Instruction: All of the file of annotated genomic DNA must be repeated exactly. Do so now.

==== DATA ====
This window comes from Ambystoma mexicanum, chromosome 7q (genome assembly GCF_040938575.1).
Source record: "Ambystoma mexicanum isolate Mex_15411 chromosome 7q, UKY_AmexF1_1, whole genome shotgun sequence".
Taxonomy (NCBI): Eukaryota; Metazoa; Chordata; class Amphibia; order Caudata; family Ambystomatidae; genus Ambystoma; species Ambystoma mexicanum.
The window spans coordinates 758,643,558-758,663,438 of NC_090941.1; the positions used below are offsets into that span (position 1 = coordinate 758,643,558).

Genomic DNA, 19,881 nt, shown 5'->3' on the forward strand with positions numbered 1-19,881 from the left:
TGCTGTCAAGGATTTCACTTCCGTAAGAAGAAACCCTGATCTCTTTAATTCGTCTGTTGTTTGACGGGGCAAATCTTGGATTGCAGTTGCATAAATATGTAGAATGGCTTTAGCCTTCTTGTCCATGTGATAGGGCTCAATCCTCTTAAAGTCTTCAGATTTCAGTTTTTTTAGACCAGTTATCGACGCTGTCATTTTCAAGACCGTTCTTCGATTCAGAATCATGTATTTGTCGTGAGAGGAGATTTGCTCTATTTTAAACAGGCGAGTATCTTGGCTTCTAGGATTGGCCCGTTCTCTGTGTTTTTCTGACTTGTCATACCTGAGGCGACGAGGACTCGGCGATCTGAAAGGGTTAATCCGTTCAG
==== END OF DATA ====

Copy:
This window comes from Ambystoma mexicanum, chromosome 7q (genome assembly GCF_040938575.1).
Source record: "Ambystoma mexicanum isolate Mex_15411 chromosome 7q, UKY_AmexF1_1, whole genome shotgun sequence".
Taxonomy (NCBI): Eukaryota; Metazoa; Chordata; class Amphibia; order Caudata; family Ambystomatidae; genus Ambystoma; species Ambystoma mexicanum.
The window spans coordinates 758,643,558-758,663,438 of NC_090941.1; the positions used below are offsets into that span (position 1 = coordinate 758,643,558).

Genomic DNA, 19,881 nt, shown 5'->3' on the forward strand with positions numbered 1-19,881 from the left:
TGCTGTCAAGGATTTCACTTCCGTAAGAAGAAACCCTGATCTCTTTAATTCGTCTGTTGTTTGACGGGGCAAATCTTGGATTGCAGTTGCATAAATATGTAGAATGGCTTTAGCCTTCTTGTCCATGTGATAGGGCTCAATCCTCTTAAAGTCTTCAGATTTCAGTTTTTTTAGACCAGTTATCGACGCTGTCATTTTCAAGACCGTTCTTCGATTCAGAATCATGTATTTGTCGTGAGAGGAGATTTGCTCTATTTTAAACAGGCGAGTATCTTGGCTTCTAGGATTGGCCCGTTCTCTGTGTTTTTCTGACTTGTCATACCTGAGGCGACGAGGACTCGGCGATCTGAAAGGGTTAATCCGTTCAG